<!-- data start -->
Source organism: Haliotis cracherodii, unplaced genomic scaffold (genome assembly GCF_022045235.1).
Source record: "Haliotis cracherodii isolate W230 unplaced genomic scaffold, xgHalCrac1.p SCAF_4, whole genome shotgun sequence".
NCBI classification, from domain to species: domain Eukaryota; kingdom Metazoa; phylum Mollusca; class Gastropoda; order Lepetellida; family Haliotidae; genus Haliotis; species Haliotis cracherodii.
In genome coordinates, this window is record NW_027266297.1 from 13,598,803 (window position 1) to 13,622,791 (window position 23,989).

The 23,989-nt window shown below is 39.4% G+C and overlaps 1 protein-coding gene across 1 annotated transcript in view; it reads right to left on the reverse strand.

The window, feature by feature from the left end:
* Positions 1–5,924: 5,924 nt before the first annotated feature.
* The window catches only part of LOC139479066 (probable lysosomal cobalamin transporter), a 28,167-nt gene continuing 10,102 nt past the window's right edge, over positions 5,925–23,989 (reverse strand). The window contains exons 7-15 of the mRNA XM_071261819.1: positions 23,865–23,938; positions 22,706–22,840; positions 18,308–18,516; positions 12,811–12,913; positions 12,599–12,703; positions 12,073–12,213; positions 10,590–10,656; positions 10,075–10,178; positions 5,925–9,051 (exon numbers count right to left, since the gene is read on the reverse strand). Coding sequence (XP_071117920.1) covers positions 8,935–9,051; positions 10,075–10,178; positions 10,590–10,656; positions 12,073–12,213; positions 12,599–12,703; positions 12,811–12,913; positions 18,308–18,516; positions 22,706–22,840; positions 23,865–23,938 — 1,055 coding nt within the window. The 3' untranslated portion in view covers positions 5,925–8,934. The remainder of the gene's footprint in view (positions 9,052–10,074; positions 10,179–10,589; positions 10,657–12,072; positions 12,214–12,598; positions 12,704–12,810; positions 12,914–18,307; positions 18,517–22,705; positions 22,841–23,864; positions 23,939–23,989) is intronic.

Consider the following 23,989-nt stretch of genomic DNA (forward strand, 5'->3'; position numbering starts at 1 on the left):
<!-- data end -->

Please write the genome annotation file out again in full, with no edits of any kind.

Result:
Source organism: Haliotis cracherodii, unplaced genomic scaffold (genome assembly GCF_022045235.1).
Source record: "Haliotis cracherodii isolate W230 unplaced genomic scaffold, xgHalCrac1.p SCAF_4, whole genome shotgun sequence".
NCBI classification, from domain to species: domain Eukaryota; kingdom Metazoa; phylum Mollusca; class Gastropoda; order Lepetellida; family Haliotidae; genus Haliotis; species Haliotis cracherodii.
In genome coordinates, this window is record NW_027266297.1 from 13,598,803 (window position 1) to 13,622,791 (window position 23,989).

The 23,989-nt window shown below is 39.4% G+C and overlaps 1 protein-coding gene across 1 annotated transcript in view; it reads right to left on the reverse strand.

The window, feature by feature from the left end:
* Positions 1–5,924: 5,924 nt before the first annotated feature.
* The window catches only part of LOC139479066 (probable lysosomal cobalamin transporter), a 28,167-nt gene continuing 10,102 nt past the window's right edge, over positions 5,925–23,989 (reverse strand). The window contains exons 7-15 of the mRNA XM_071261819.1: positions 23,865–23,938; positions 22,706–22,840; positions 18,308–18,516; positions 12,811–12,913; positions 12,599–12,703; positions 12,073–12,213; positions 10,590–10,656; positions 10,075–10,178; positions 5,925–9,051 (exon numbers count right to left, since the gene is read on the reverse strand). Coding sequence (XP_071117920.1) covers positions 8,935–9,051; positions 10,075–10,178; positions 10,590–10,656; positions 12,073–12,213; positions 12,599–12,703; positions 12,811–12,913; positions 18,308–18,516; positions 22,706–22,840; positions 23,865–23,938 — 1,055 coding nt within the window. The 3' untranslated portion in view covers positions 5,925–8,934. The remainder of the gene's footprint in view (positions 9,052–10,074; positions 10,179–10,589; positions 10,657–12,072; positions 12,214–12,598; positions 12,704–12,810; positions 12,914–18,307; positions 18,517–22,705; positions 22,841–23,864; positions 23,939–23,989) is intronic.

Consider the following 23,989-nt stretch of genomic DNA (forward strand, 5'->3'; position numbering starts at 1 on the left):